Who needs it?

But, you ask, why do manufacturers add (regardless of how it’s “added”) flame retardants into mattresses to begin with?  Who needs it?  Well, here is the bottom line – if you didn’t fill the mattress with highly flammable materials, then, in fact, you don’t need flame retardant chemicals!

But most mattresses are filled – to one degree or another – with polyurethane foam, which is a highly flammable material.  Some manufacturers add some soybean oil or castor oil and call the fill “soybean foam” or “eco-foam” or similar, but it’s still basically polyurethane foam.  And, when ignited, it can reach temperatures of 1400 degrees within minutes.

The only practical way to avoid flame retardant chemicals is to use certified organic products to ensure these chemicals have not been worked into fabrics and barriers.  Organic certification requires a level of disclosure that just doesn’t currently exist for fabrics.

Otherwise, you’re left guessing what flame retardants are in your mattress, and your health shouldn’t be left to guesswork.

 

 

Wait, what? Soybean foam isn’t made of soybeans?!

Tuesday, March 25th, 2014

 

soybeansI’ll keep this short: soybean foam is primarily made from petrochemicals, not soybeans.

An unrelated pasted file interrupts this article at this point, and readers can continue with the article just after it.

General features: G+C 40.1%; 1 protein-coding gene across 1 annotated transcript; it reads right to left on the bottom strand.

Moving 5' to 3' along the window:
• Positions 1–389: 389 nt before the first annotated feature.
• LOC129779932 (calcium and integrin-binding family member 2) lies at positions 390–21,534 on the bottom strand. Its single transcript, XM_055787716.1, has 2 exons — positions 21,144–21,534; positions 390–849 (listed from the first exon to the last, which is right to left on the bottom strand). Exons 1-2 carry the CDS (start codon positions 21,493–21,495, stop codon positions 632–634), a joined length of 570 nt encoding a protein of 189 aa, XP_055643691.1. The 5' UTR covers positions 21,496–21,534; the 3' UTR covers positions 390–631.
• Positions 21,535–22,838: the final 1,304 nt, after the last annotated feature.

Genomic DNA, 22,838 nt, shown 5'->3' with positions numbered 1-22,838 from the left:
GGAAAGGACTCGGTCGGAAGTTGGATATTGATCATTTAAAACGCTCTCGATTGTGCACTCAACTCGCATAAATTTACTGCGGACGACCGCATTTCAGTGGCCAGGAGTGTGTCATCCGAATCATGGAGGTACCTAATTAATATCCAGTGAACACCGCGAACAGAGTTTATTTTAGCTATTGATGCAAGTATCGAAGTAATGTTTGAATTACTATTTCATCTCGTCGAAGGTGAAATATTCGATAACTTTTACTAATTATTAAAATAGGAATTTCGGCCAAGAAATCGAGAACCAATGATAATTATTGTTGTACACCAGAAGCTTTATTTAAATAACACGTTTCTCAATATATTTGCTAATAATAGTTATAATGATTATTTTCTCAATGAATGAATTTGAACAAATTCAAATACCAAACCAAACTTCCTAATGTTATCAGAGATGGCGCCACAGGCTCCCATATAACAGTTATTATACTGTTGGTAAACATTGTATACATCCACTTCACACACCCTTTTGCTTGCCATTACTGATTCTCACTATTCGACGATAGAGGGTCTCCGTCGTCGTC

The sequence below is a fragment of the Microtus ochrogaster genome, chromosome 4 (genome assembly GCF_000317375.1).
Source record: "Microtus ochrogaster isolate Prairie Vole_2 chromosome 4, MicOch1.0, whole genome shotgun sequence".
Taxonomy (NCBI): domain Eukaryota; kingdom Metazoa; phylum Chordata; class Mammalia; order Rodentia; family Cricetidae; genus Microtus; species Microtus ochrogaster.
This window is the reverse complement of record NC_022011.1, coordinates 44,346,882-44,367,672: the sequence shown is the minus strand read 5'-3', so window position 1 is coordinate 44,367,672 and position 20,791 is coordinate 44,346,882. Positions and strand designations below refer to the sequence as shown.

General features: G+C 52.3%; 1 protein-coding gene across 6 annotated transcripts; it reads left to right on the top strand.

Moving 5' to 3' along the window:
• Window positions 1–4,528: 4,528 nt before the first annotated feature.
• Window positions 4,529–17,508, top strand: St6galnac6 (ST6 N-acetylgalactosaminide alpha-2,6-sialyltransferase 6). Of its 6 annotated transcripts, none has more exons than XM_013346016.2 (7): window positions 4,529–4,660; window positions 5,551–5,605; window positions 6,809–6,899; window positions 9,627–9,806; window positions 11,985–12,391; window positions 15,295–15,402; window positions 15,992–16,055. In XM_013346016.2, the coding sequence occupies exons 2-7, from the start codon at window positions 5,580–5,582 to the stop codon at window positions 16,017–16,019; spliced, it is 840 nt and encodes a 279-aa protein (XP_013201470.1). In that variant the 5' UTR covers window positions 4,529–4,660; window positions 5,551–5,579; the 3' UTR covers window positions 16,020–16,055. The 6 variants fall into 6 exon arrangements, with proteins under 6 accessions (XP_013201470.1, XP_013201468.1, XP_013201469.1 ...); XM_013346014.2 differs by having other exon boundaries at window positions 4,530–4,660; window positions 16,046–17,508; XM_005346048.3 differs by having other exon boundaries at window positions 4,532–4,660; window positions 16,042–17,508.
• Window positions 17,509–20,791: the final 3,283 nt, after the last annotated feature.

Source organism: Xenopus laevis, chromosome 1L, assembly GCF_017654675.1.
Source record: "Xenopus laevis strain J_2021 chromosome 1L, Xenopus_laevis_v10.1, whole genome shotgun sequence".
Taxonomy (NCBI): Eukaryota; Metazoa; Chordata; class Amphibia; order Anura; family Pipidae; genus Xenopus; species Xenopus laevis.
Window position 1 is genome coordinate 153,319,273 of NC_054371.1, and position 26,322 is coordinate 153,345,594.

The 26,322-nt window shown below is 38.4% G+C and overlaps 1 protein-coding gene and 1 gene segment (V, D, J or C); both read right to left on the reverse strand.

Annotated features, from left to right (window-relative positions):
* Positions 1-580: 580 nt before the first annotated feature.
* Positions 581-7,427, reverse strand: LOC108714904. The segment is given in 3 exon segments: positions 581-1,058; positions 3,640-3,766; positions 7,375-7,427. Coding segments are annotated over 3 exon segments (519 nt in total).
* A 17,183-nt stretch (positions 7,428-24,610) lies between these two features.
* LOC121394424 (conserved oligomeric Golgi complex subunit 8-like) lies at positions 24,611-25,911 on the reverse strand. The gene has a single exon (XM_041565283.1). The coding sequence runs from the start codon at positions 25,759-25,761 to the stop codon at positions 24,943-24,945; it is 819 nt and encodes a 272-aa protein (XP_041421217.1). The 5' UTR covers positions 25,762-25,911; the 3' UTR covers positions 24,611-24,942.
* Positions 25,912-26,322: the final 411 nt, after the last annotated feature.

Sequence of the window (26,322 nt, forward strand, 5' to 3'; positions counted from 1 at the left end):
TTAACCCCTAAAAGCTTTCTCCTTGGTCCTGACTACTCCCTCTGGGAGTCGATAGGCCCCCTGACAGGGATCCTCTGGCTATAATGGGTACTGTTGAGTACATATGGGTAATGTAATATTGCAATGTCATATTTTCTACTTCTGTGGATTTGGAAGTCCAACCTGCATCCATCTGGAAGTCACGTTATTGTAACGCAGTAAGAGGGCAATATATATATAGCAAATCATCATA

You might have also have heard of soybean foam as bio-foam, soy foam, and other names combining soy-, bio-, or eco-.

No forest green lettering, or image of pastoral fields on marketing materials, can change the truth: soy foam might contain 20% soy content but can contain as little as 3-5% depending on the product. The rest is highly flammable polyurethane foam.gasoline

If a consumer is looking for an alternative to polyurethane foam, soy foam isn’t the solution.

Sigh.

But soy foam sounds so healthy … and marketers count on it.

The initial green angle for soy foam was on using renewable plant-based resources* to supplement non-renewable petroleum. Mattress and furniture company marketers, however, soon found that marketing could intentionally lead consumers to make seemingly logical – albeit false – assumptions about what was, and wasn’t, in “soy foam”.

With the addition of green imagery and colors, the trick was complete, and the public assumed that soy foam was made from soybeans.

Seriously. Green lettering can make anything look healthier. Watch.

poison

Now look.

poison logo

 Looks healthier, friendlier and greener, doesn’t it?